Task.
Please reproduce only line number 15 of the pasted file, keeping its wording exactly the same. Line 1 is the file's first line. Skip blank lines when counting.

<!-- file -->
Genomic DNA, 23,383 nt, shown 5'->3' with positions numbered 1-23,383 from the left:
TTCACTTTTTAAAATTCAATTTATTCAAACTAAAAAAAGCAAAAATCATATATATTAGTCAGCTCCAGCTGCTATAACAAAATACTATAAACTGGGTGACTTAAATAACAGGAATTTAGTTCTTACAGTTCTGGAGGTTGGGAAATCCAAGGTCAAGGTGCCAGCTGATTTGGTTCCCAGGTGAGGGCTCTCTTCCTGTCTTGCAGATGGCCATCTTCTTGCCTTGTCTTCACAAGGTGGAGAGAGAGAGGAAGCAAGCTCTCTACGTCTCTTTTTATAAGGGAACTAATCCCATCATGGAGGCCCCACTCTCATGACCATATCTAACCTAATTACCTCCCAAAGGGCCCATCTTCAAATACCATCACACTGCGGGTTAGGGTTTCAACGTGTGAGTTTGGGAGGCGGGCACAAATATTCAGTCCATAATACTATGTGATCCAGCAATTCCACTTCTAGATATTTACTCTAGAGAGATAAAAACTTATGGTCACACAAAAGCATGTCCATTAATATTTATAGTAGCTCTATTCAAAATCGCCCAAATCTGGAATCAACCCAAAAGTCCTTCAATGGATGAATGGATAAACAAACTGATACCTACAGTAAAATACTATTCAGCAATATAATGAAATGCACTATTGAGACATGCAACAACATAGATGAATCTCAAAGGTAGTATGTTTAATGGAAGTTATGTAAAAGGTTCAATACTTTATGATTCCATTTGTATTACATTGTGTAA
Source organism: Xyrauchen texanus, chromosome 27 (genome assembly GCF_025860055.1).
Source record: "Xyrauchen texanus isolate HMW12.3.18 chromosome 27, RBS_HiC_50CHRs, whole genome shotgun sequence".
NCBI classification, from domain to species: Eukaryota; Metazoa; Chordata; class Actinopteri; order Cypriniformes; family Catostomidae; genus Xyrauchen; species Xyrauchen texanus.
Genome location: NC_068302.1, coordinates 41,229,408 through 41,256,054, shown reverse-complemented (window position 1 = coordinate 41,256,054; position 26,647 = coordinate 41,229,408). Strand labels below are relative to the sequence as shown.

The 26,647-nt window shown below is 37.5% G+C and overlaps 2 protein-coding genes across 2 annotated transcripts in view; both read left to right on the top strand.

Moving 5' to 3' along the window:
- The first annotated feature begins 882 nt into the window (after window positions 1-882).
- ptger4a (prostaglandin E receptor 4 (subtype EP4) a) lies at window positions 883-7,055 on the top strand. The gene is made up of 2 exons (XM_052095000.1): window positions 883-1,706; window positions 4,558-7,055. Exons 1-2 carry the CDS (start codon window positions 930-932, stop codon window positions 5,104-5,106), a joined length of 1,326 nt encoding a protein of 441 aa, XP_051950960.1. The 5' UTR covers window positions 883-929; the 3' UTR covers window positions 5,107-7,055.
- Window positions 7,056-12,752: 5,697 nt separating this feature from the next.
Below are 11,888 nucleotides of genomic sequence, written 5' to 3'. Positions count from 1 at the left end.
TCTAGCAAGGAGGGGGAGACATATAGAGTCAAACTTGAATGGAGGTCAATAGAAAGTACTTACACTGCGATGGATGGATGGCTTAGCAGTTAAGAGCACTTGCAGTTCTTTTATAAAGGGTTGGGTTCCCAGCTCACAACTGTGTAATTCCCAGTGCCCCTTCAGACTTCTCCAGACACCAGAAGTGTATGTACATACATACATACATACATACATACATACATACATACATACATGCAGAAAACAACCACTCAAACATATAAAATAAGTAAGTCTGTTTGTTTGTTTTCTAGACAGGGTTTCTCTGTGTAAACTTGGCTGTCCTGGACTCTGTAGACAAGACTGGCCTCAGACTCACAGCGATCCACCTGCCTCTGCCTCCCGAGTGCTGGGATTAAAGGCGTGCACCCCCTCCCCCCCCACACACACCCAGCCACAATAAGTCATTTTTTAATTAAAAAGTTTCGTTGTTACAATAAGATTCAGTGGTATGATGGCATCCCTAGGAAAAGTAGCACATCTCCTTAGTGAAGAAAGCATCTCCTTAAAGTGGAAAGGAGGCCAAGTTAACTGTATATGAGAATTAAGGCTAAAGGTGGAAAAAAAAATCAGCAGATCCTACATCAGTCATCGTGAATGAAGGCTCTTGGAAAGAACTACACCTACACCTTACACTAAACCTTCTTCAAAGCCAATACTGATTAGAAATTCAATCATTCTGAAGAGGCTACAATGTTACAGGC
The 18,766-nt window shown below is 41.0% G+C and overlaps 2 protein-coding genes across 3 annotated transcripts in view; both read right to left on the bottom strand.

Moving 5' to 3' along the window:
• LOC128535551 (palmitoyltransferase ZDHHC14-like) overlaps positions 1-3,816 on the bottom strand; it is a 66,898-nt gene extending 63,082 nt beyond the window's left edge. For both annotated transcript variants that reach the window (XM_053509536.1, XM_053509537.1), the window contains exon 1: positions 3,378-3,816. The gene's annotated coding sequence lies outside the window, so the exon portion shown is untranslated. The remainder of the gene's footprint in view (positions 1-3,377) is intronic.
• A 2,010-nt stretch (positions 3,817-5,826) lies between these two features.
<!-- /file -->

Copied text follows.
Moving 5' to 3' along the window: